Tuesday, July 6, 2010

Health for all?

I was pretty annoyed recently when I read of a statement by the Minister of Health that alcoholics should be denied treatment by the public health sector. That sanctimonious ... um... person...!!! Who is he to decide who gets treated and who gets denied? And then my second thoughts kicked in. I have been guilty of thinking the very same thing, not once but a hundred times, not just about alcoholics, but also of smokers and several others too.

It's hard to think charitable thoughts when an alcoholic is wheeled in as a "stat" admission, usually semi-conscious, vomiting blood, delirious and uncooperative. I confess I usually suppress a groan of despair at the sight of them... and with good reason. Almost invariably it results in a lot of running around, organising blood, plasma etc. etc. Especially at night where there is only one doctor and two nurses in a ward, this usually means that other patients might get neglected. Drugs and injections are not given on time, and other admissions are not seen to, because everyone is hovering around the alcoholic dude.

You see, the chronic alcoholics are LOUD. They are dramatic - swollen bellies, hallucinations, screams, blood and guts. They are critical - they may go into cardiac arrest at any time. And when (not if) they do, they are so obese, that it is near impossible for me to clamber on to their beds to deliver effective CPR. An additional thing I've noticed is that somehow, the relatives are the most demanding I've come across, the ones who are quick to make a fuss if things aren't done NOW.

And in the melee it is easy to miss the young dengue patient whose blood pressure has dropped, or the guy with the heart attack who has developed a rhythm disturbance of the heart, or the guy with leptospirosis whose urine output has dropped. When we do find out, it's because they too have progressed to a critical stage, when it could have been nipped in the bud. And that's not fair.

Then there is the expense. It's ironic that the patients with chronic lung disease due to smoking and chronic liver disease due to boozing cost the state more that the innocent johnny on the next bed who has done nothing to deserve his illness. Spiral CT scans, high resolution CT scans, ultra-sound scans, endoscopy, radiographically guided biopsies, inhalers, drugs, blood and blood products. Factor in the cost of hospital stay, meals, linen etc., which are also borne by the state. And then the health care sector runs through its allocated budget, and it is the other poor patients that bear the brunt of it. That's not fair.

You have to admit that the diseases are distressing, painful and associated with the hopelessness of knowing there is no cure. Yet because of the whole psychology behind short term rewards vs. long time penalties, very few cut down on their consumption, despite begging and pleading by the mothers, wives and children, and despite dark predictions by their doctors. I strongly believe that addicts must take responsibility for their actions, but there's always that niggling knowledge that for a person who is physically/psychologically addicted to something, the choice to stop is that much harder.

And this is where I blame the people in charge - officials who issue liquor licenses, politicians who extol the revenue brought in by taxing alcohol and tobacco but who are too short sighted to see the costs of a diseased society. I blame policemen who consort with brewers of moonshine in exchange for bribes, and officials who exploit legal loopholes. It has been scientifically proven that increase in taxation and ban of advertising and ban of public consumption are effective measures in controlling tobacco and alcohol. And yet we have this. No perfumes or jewelery; no watches, electronic gadgets or chocolates. Just tobacco and alcohol, sold duty free... thithata matha.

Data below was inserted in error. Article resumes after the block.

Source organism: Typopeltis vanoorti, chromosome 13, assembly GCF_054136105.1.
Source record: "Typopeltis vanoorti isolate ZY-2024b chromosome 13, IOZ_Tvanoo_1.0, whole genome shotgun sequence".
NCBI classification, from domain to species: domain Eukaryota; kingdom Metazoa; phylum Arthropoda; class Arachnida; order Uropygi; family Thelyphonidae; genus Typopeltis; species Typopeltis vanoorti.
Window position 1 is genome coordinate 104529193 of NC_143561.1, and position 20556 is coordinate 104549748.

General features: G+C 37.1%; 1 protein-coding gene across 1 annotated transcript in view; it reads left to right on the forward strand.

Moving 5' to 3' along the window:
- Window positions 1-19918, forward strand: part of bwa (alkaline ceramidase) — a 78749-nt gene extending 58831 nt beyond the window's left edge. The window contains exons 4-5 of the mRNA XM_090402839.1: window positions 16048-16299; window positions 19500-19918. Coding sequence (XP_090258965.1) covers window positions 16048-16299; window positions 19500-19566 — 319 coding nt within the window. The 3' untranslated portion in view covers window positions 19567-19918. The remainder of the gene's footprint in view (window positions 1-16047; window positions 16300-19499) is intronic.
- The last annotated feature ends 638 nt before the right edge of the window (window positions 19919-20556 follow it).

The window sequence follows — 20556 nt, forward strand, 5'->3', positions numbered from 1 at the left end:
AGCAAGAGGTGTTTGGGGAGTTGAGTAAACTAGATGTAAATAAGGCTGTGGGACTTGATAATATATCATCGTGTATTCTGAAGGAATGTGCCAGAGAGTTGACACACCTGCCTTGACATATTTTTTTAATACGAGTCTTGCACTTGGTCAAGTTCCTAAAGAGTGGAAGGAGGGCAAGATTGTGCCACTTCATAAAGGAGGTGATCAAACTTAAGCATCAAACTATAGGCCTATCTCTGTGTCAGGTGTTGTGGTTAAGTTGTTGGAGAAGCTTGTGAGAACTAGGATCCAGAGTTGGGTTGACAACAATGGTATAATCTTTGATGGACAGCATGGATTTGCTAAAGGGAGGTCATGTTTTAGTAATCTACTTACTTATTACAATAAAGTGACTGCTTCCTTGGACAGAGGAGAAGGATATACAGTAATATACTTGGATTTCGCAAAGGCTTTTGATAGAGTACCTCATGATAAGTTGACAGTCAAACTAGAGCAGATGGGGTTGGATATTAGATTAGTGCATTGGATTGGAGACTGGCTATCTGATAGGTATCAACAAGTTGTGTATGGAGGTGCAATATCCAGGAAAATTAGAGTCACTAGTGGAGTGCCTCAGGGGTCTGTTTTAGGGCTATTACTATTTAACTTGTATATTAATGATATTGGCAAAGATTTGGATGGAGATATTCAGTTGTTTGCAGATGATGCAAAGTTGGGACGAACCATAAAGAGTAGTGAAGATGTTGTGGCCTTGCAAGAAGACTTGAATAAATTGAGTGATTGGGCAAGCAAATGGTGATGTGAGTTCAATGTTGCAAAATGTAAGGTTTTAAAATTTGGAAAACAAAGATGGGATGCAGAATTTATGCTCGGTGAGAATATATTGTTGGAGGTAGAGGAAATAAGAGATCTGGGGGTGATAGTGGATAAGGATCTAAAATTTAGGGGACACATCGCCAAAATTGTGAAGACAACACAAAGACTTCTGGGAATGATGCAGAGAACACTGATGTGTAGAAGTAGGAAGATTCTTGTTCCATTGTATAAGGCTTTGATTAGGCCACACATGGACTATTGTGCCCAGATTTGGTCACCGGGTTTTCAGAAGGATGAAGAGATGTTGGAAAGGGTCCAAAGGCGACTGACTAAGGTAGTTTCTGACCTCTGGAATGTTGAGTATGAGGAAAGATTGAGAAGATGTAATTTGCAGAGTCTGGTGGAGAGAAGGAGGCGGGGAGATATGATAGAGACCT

I am no saint. Even though I have never spoken it out for a patient or relative to hear, I have often thought viciously to myself "yes, go ahead, drink all you want, just die at home instead of landing in the small hours of the morning and ruining my sleep" (remember in SL, we don't get the following day off after a rough night on-call). To deny those thoughts is to be dishonest and blind to my own failings.

In spite of all that, we should never lose sight of the fact that we are dealing with human beings. That denying healthcare to anyone - whatever their failings may be - is unethical, unacceptable and a betrayal of the compassion we all need to cultivate within ourselves.

12 comments:

PseudoRandom said...

Brilliant post, Angel!

I find myself thinking the same things whenever I see someone smoking, or see someone wandering around in a drunken stupor. Regarding the extra cost of treating addiction-related conditions, there is an argument that the taxes on alcohol and tobacco do go into the treasury, which in turn provides the funds for the health service...but with regards to your other points, there's no argument whatsoever.

Over here, it's a similar problem. Especially considering that this is a student town. With binge drinking being the norm amongst the under 25s, a lot of young people get injured in fights or falls, or pass out. The ambulance crews have got so fed up of being called out 'cos someone's puked on the side of the road that now they refuse to come to town on club nights. The crews that do go out, often get assaulted by the very people they're trying to treat!